P. D. McClain, David Pijawka

Research output: Contribution to journalArticlepeer-review


The final point in the nuclear fuel cycle has always been the eventual retirement, decommissioning, of the 81 commercial nuclear power reactors presently in existence. This eventual retirement has been thought to be an issue of the future, because the large plants, built in the 1960s and 1970s. were assumed to have an expected operating life of 30 to 40 years. However, the reality is that several commercial reactors already have been decommissioned, and numerous others will soon reach maturity. This article examines decommissioning of nuclear power plants from a public policy–rather than a technical–perspective. A number of questions are addressed concerning the policy implications associated with decommissioning. The findings of the study are based on survey data from the utilities, an examination of NRC documents, interviews with NRC staff scientists, and site visits to several decommissioned plants.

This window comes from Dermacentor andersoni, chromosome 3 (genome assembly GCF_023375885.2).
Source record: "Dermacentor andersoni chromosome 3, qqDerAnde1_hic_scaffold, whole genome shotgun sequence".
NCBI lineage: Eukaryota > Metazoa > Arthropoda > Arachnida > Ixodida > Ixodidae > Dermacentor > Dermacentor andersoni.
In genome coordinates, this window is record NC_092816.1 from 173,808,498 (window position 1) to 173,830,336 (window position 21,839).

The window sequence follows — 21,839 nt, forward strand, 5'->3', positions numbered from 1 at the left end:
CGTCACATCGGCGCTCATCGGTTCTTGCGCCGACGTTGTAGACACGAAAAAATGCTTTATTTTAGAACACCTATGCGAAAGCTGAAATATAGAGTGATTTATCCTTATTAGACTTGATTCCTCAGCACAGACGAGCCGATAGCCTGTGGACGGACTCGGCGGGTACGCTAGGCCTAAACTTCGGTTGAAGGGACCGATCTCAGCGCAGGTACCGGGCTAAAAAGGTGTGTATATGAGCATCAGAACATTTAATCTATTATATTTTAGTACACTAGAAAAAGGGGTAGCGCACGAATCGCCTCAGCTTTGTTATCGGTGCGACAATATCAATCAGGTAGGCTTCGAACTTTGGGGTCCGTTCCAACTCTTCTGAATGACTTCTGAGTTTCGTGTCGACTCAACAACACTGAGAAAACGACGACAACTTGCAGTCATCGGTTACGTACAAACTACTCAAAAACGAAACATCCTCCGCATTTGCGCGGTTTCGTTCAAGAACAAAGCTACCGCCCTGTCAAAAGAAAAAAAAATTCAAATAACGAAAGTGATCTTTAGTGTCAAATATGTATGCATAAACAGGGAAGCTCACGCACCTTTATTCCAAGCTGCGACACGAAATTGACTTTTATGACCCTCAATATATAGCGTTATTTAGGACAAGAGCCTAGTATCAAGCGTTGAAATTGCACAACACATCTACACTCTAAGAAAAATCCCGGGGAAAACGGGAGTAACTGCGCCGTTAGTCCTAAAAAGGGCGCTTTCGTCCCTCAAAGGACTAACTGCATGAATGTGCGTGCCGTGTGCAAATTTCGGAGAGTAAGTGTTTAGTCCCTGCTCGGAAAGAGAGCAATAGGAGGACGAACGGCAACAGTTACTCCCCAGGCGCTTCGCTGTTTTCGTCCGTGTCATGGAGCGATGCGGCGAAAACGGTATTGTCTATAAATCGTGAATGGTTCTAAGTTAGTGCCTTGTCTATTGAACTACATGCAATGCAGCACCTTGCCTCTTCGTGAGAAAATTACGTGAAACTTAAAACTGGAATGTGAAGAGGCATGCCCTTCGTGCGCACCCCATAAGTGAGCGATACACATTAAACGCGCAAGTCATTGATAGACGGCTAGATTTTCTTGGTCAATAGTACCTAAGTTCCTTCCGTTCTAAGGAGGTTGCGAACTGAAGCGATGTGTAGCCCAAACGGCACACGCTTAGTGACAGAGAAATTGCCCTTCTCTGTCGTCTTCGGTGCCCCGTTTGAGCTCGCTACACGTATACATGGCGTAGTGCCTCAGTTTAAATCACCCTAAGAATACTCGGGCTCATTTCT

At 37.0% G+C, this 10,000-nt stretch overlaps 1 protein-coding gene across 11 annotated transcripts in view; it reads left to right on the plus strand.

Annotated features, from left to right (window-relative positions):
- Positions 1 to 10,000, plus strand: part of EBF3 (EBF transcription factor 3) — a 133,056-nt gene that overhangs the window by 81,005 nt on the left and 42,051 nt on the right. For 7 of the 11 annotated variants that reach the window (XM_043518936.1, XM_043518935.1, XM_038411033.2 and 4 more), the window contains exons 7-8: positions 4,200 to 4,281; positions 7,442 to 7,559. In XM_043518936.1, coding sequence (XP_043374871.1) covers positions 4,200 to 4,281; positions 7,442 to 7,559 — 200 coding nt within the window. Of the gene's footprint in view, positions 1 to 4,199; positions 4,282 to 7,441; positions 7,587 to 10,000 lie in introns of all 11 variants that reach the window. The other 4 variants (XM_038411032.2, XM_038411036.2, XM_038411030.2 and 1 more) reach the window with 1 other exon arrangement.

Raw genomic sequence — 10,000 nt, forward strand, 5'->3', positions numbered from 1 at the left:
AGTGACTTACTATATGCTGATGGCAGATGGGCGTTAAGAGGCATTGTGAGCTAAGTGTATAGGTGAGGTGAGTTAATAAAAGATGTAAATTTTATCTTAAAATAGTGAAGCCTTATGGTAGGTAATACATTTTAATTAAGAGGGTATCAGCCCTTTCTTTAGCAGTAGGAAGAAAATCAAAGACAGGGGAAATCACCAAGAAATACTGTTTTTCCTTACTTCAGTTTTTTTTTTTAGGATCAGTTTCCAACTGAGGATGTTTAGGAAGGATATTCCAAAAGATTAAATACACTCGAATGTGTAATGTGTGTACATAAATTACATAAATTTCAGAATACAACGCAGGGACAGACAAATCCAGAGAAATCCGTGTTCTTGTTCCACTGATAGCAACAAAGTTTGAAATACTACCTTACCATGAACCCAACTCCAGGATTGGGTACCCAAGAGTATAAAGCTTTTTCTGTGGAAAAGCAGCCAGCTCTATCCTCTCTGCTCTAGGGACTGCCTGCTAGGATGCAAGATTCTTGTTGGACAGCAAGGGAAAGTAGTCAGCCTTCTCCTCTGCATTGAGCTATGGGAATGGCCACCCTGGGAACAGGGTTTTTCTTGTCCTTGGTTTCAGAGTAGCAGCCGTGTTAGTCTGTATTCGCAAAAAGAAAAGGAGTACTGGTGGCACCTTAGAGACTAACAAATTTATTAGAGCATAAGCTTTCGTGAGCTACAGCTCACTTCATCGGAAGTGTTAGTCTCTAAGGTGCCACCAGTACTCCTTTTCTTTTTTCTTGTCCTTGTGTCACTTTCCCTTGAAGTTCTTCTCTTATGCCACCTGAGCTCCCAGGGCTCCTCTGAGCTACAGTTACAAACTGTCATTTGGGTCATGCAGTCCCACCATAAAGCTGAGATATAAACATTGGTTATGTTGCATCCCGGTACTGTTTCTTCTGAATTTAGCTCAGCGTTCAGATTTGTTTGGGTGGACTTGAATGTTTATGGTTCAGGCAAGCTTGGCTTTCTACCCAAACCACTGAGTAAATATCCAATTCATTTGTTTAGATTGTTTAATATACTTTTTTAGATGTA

Original languageEnglish (US)
Pages (from-to)742-755
Number of pages14
JournalReview of Policy Research
Issue number4
StatePublished - May 1986

ASJC Scopus subject areas

  • Geography, Planning and Development
  • Public Administration
  • Management, Monitoring, Policy and Law

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